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Check out this Docker Compose tutorial for beginners

Docker Compose is a tool to initiate and configure multiple containers at the same time. Intended for local testing environments and proof-of-concept projects, Docker Compose can also run services in production, but Kubernetes is the more popular tool for that task.

In this Docker Compose tutorial video, we create an Azure Voting App -- a prebuilt and open source application meant for learning purposes, with basic functionality for users to vote between two options. The app uses Redis -- an open source data structures server, which can operate as a key-value store -- as its back end. We will verify the app's success via web browser, and finally, delete the entire project.

The Docker Compose binary, docker-compose, is typically installed alongside some versions of Docker, such as the Docker community edition or Docker desktop versions. If your Docker download doesn't include Docker Compose, download the binary from GitHub and follow these installation instructions.

In Docker Compose, each container is called a service. IT admins can define configurations for multiple services in a single YAML file, docker-compose.yaml.

In the Docker Compose tutorial video above, the Azure Voting App uses the services in the docker-compose.yaml file to set up a Flask application front end that connects to a Redis back end. The Dockerfile located in this repository builds the front end and pulls a standard Redis container from docker-hub.

To start a docker-compose application, navigate to the folder that contains the docker-compose.yaml file and run the docker-compose up -d command. This command starts all services defined in the docker-compose.yaml file -- which you can confirm with the command docker ps after the docker-compose command completes to check any containers running at time of test. Docker Compose uses an equivalent command, docker-compose ps, but the output is limited to the containers defined in the docker-compose.yaml file.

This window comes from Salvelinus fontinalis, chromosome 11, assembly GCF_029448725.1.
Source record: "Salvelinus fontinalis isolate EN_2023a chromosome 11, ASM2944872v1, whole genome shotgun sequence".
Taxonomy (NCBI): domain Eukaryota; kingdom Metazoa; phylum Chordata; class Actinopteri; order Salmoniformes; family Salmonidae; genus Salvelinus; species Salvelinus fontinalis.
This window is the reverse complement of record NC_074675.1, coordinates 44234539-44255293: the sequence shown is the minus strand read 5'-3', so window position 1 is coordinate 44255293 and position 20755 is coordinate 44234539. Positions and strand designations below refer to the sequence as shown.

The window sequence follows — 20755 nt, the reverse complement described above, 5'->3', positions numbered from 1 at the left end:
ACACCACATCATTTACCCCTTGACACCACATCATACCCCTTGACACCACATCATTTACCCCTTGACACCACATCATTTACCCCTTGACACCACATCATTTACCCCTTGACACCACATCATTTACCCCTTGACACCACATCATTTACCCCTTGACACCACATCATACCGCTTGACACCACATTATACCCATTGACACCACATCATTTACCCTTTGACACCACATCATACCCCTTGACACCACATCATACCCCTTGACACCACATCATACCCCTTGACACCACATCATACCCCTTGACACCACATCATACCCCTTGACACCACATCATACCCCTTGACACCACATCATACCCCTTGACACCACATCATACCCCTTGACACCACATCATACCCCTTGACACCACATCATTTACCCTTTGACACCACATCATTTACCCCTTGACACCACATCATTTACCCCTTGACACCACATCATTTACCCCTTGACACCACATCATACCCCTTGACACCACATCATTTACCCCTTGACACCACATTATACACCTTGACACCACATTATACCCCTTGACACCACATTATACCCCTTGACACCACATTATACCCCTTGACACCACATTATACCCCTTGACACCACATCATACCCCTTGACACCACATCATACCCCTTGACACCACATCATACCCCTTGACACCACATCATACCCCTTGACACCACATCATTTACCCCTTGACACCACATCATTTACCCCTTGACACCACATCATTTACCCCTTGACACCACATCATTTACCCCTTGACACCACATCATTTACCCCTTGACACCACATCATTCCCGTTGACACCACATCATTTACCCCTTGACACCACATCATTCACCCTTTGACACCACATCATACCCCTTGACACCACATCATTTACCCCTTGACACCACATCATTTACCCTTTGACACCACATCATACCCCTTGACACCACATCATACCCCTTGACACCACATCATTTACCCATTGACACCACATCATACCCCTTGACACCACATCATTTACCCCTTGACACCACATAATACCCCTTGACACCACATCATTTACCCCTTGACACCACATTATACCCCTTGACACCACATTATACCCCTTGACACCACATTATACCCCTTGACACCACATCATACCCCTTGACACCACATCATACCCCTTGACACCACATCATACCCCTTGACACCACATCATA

Capture of the docker-compose up -d command starting the services defined in the docker-compose.yaml file
Use the docker-compose up -d command to start all the services defined in the docker-compose.yaml file

Once you have finished with the application, you can stop it with the docker-compose down command from the same directory. Run the docker-compose logs command while the application is up -- this command returns logs from the currently running Docker Compose application.

Capture of how the docker-compose down command has stopped and removed services
Run the docker-compose down command to stop and remove services

For more information on any specific Docker Compose command, run docker-compose help <command>. For example, docker-compose help up will return the options and usage for the docker-compose up command.

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Transcript - Check out this Docker Compose tutorial for beginners

Welcome to 'How to get started with Docker Compose.'

So, to start out here, I'm on an Ubuntu Linux machine, and I need to have Docker installed already. So let's go ahead and run a docker version to make sure that I have it installed here.

Great, that's confirmed. Now, next I want to install the Docker Compose binary -- and the instructions on how to do this are available at Docs.Docker.com/compose/install, so I'm not going to go over them too much here. But what I'm doing is downloading the binary from GitHub, and then making it runnable. So to check that that installed correctly, let's run a docker-compose --version. You'll notice that docker and compose has a hyphen in between there; that can get pretty confusing -- especially if you've worked with Docker a lot. So this might take some getting used to, but it is worth learning about.